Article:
4-For patients with papulopustular rosacea, topical metronidazole is the most commonly prescribed treatment, though azelaic acid, topical clindamycin, and benzoyl peroxide are also useful. Oral antibiotics (eg, metronidazole, tetracyclines) are sometimes required for more severe cases.
which complications is most associated with rosaceaOcular rosacea which may include
1-burning or foreign body sensations
2-blepharitis, keratitis
4-corneal ulcers
5-recurrent chalazion.
if present refer for ophthalmologist
what is chalaziongranulomatous inflammation of a meibomian gland and presents as a painless pea-sized nodule within the eyelid.
what is complication associated with actinomycosis1-Fistulous tracts,
3-sinus tracts
what is the gram stain of Actinomycosis bacteria-filamentous, branching gram-positive bacterium.
-Examination of abscess fluid shows characteristic yellow "sulfur granules."
what is Actinic keratoses and increase risk of what?small scaly lesions found in sun-exposed areas and are caused by excessive ultraviolet (UV) light exposure. They are associated with up to a 20% risk of transformation to squamous cell carcinoma.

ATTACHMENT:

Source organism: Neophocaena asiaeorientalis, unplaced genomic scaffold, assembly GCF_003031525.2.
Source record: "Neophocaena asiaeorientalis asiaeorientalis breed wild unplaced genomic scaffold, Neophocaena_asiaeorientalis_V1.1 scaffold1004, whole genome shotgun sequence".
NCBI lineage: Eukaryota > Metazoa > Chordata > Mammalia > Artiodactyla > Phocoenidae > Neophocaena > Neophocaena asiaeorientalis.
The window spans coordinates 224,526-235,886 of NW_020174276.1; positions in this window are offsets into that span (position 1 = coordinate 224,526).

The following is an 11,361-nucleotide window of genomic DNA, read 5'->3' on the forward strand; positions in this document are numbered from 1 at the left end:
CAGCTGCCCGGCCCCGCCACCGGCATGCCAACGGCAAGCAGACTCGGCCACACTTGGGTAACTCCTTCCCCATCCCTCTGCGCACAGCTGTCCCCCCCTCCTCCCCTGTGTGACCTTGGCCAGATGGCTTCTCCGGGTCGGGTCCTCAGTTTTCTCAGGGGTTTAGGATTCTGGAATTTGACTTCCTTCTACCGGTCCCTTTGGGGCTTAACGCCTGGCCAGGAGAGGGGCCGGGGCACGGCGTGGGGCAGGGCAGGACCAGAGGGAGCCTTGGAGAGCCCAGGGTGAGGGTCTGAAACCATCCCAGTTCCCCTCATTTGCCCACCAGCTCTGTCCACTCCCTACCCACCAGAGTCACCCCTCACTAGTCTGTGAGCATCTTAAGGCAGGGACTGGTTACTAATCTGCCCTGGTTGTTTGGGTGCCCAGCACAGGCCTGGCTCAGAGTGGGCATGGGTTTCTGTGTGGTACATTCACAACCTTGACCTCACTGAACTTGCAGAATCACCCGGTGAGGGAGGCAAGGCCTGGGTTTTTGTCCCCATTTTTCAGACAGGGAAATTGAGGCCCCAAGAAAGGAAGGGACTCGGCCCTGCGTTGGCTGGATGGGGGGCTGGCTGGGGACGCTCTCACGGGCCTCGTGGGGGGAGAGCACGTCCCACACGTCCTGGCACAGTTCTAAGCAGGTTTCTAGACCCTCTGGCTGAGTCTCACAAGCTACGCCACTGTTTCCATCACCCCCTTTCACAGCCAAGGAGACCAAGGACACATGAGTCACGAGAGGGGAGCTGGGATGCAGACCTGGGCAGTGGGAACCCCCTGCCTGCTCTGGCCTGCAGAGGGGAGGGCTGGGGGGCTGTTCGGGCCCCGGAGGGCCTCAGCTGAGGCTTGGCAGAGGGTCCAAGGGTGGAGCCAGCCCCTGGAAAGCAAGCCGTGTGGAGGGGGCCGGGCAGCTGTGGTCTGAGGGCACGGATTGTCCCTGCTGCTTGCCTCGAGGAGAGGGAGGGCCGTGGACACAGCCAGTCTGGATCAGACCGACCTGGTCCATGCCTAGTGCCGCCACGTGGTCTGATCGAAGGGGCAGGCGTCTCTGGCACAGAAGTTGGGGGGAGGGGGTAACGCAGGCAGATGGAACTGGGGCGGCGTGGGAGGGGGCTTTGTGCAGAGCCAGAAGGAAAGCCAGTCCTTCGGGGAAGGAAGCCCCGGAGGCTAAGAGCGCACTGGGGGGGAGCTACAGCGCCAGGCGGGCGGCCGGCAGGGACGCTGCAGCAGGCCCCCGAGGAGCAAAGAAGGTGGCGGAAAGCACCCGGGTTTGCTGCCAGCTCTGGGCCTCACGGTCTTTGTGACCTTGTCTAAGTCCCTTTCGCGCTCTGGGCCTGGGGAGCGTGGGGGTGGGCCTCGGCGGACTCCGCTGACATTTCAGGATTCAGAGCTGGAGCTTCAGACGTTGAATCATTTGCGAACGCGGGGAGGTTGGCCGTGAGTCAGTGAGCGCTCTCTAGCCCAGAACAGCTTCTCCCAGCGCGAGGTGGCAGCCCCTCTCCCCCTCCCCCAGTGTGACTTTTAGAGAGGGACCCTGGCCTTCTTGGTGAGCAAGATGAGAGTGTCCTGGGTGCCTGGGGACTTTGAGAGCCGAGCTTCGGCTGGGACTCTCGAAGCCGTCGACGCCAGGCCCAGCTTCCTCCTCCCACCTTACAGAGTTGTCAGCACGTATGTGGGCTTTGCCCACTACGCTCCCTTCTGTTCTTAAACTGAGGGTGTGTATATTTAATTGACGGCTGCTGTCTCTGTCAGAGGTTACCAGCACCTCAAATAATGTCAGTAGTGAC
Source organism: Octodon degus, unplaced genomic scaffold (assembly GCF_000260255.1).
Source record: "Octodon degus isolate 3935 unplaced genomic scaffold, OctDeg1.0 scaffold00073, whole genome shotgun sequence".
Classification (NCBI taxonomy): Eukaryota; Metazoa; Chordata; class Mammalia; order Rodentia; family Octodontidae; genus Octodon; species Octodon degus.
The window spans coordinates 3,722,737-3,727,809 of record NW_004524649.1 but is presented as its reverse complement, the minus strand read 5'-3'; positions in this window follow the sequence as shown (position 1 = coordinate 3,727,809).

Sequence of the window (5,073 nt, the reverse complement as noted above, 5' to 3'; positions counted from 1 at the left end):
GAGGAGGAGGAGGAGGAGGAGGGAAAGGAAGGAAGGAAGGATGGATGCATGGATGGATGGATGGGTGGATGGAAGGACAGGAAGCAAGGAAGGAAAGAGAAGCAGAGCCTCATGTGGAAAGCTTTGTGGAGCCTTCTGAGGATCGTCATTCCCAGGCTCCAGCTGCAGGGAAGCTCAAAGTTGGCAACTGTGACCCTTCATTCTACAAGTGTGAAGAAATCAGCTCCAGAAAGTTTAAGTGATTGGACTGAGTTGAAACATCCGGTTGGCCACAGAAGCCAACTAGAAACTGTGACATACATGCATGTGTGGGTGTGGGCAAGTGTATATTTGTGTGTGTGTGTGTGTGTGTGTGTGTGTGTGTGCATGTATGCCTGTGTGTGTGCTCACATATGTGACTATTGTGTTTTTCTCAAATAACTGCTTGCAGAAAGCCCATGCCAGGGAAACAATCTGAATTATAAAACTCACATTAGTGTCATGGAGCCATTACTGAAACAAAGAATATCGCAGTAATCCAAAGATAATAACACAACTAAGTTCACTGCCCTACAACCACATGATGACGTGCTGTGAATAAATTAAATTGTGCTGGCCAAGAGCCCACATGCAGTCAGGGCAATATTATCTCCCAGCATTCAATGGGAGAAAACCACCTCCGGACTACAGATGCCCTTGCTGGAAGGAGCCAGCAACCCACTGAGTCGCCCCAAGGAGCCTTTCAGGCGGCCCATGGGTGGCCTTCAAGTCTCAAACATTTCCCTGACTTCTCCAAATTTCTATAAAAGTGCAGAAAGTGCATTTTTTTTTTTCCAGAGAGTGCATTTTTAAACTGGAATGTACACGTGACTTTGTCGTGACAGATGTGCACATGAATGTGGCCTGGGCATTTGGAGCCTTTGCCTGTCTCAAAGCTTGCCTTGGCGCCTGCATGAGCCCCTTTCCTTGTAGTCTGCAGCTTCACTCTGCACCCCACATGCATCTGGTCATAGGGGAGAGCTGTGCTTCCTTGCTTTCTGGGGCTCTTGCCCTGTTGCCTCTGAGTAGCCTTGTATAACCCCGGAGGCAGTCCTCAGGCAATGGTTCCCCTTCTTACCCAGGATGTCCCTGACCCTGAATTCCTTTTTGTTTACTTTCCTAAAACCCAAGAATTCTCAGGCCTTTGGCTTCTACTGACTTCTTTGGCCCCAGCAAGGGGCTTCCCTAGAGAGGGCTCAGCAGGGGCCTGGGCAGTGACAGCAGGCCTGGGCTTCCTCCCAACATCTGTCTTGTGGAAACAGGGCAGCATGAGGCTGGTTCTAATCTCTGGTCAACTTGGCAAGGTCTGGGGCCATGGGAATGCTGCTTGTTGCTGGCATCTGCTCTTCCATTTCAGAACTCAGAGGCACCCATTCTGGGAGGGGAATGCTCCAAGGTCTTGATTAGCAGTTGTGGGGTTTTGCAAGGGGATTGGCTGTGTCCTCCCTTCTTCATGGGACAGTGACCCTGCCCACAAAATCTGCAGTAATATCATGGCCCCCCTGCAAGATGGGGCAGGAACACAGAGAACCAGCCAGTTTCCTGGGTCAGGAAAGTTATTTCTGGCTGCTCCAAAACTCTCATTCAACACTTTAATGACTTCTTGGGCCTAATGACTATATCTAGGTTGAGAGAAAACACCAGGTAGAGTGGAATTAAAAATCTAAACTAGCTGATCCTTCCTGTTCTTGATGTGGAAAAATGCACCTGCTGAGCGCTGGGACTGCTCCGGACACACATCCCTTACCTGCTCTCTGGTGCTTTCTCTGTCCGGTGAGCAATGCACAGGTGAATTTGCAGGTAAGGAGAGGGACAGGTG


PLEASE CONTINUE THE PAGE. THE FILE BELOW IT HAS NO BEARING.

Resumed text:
what is the complication associated with invasive mucormycosis.Cerebral venous thrombosis
what is manifestaitons of Chlamydia & gonorrhea in women1-Asymptomatic (most common)
5-Perihepatitis (Fitz-Hugh-Curtis syndrome)
how to dx Chlamydia & gonorrhea in womenNucleic acid amplification testing
how to treat Chlamydia & gonorrhea in women1-Treatment Empiric: Azithromycin + ceftriaxone
2-Confirmed chlamydia: Azithromycin
3-Confirmed gonorrhea: Azithromycin + ceftriaxone
what is complication of chlamydia and gonorrhea in womenComplications includes
1-Pelvic inflammatory disease
2-Ectopic pregnancy
when to screen for chlamydia trachomatis during pregnancy-All pregnant patients are routinely screened for chlamydia via nucleic acid amplification testing (NAAT) at the initial prenatal visit.

-High-risk patients (eg, age <25, multiple partners) undergo screening again in the late third trimester.

-In addition, patients with symptoms suggestive of acute cervicitis, such as postcoital spotting and mucopurulent cervical discharge, are tested with NAAT at any time.
what is risk factor for Chlamydia, and how does it affect screening a pregnant woman1-Age <25